Hauke did a PhD in Neuroscience and was planning to go into academia. But after reading our research, he applied to all our top recommended careers: jobs in German politics, consulting, tech-startups and our parent organisation, the Centre for Effective Altruism. He’s now Director of Research at Giving What We Can, where he researches which charities most effectively alleviate extreme poverty.
Hauke studied Cognitive Psychology at Jacobs University Bremen in Germany. As a first year undergraduate he took a course on Global Challenges, which outlined major world problems, like extreme poverty and climate change. This got him more interested in using his career to make a difference. Also, during a semester abroad at University College London, he attended a lecture by Michael Worton which encouraged students to seek leadership positions so that they can change the world for the better.
After finishing his Bachelor’s degree, he started a PhD in Cognitive Neuroscience at University College London, with the intention of pursuing a career in academia, doing basic research in Neuroscience. In his words:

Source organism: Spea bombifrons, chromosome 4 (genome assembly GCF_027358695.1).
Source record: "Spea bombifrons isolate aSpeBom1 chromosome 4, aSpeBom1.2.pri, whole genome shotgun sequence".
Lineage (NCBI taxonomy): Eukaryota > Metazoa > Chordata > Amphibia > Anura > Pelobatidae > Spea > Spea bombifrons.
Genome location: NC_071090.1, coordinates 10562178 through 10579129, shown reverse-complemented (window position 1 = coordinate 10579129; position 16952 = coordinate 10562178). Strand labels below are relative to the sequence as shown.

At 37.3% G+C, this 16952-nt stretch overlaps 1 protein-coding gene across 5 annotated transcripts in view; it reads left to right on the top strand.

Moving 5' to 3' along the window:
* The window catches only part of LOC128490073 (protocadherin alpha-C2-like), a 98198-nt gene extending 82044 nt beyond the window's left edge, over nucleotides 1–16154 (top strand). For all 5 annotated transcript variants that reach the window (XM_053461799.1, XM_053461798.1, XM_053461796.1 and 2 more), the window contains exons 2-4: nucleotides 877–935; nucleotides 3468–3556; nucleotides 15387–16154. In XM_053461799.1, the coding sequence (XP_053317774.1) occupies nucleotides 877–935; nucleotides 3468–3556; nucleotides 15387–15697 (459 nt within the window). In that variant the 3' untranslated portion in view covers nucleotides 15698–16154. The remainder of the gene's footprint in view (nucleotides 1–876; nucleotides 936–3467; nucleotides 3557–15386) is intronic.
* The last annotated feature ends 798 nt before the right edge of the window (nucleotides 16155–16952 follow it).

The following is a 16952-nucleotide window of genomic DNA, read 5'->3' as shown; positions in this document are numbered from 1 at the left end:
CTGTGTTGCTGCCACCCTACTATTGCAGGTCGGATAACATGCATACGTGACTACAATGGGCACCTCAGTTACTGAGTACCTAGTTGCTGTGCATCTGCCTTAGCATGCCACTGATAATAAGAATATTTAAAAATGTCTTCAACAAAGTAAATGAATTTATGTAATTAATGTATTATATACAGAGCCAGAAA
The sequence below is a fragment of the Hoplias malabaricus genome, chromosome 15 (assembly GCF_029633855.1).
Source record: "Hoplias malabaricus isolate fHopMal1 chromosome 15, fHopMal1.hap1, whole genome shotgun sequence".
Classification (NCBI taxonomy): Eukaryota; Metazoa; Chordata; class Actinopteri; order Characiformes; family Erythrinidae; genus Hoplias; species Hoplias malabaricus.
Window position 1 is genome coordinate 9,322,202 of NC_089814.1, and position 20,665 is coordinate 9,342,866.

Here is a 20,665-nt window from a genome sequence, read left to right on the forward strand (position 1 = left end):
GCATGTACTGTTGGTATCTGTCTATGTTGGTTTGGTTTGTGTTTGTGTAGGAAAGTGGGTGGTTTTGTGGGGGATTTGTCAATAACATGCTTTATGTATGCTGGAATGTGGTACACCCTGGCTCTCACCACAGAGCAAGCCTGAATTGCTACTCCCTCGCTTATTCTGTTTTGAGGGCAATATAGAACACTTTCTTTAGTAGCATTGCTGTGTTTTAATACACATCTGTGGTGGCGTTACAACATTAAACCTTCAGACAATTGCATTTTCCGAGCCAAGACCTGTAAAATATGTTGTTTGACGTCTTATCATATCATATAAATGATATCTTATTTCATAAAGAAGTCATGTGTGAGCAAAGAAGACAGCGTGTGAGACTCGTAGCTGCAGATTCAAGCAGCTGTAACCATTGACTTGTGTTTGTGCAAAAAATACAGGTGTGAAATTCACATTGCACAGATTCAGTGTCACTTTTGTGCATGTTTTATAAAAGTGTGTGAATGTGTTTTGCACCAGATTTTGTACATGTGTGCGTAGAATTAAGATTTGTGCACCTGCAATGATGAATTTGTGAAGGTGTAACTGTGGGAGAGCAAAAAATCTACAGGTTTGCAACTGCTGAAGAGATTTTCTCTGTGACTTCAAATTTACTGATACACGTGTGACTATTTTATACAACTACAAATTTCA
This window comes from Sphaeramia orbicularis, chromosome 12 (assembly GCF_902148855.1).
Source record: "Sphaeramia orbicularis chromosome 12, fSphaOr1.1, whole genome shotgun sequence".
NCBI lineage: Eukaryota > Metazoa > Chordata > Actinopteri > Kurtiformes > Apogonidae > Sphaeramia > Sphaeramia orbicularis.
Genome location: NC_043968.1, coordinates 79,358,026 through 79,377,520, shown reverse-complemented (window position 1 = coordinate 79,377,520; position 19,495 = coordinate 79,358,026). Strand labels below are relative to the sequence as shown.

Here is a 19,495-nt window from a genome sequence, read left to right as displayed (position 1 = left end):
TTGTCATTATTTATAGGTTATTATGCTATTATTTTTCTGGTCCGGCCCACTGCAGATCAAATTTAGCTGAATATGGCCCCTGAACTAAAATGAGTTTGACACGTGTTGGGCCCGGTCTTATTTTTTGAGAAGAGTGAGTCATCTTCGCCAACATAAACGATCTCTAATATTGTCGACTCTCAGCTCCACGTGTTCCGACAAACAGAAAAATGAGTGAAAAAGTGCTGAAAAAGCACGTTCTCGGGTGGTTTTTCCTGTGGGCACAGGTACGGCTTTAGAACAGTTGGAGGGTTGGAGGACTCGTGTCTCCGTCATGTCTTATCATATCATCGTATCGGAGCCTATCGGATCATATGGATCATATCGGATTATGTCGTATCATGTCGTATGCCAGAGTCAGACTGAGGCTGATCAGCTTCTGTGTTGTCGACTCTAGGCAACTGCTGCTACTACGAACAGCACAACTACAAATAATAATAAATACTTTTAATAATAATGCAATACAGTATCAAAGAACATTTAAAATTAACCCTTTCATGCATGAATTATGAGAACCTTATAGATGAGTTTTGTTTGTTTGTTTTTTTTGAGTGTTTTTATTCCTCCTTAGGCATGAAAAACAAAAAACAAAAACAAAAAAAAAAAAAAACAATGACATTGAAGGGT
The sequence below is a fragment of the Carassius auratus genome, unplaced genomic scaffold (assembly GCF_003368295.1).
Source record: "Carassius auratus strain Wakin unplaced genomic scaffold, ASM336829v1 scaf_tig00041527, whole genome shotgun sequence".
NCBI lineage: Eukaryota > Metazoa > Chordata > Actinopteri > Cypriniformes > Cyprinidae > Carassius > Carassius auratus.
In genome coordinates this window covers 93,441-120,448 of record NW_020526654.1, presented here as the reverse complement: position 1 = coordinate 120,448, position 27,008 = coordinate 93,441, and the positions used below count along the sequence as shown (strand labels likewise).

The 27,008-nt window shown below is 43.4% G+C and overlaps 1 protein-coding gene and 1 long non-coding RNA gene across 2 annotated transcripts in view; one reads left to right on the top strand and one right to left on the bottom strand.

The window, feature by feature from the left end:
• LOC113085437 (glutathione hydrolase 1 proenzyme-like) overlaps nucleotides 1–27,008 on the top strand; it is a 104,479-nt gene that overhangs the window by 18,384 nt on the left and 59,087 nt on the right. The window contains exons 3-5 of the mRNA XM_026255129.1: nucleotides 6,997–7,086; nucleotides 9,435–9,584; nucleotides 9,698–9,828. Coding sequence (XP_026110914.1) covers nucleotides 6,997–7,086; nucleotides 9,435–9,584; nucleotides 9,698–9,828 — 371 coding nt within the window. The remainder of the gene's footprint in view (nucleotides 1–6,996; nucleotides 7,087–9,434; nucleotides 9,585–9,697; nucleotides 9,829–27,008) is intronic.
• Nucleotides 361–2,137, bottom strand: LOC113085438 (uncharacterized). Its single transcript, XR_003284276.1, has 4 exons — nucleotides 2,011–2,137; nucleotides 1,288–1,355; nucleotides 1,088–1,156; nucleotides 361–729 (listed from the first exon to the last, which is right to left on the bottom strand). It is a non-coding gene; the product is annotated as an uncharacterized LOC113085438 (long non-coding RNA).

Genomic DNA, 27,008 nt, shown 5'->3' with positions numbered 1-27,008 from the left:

I think everyone who goes to university is implicitly exposed to the ‘basic research is the most noble / high impact pursuit ever’ meme.
How did Hauke’s plans change?
During his PhD, Hauke became more sceptical of whether basic research was the most high value thing he could do with his career, through reading articles like ‘Science economics: What science is really worth’. He read many articles on the 80,000 Hours blog and watched a talk by Toby Ord from an early 80,000 Hours event, through which he became aware many of our key ideas.
While he was finishing his PhD, he read a blogpost on our top recommended careers. He systematically went through the list of careers in our post, and applied for assistant jobs with German MPs in the Social Democratic Party, several consulting firms, a tech startup, and the Centre for Effective Altruism.
What is Hauke doing now?
Hauke is now Director of Research at Giving What We Can, where he researches which charities most effectively alleviate extreme poverty and communicates the findings to a wider audience. He has also written about effective altruism in the Boston Review and the Huffington Post.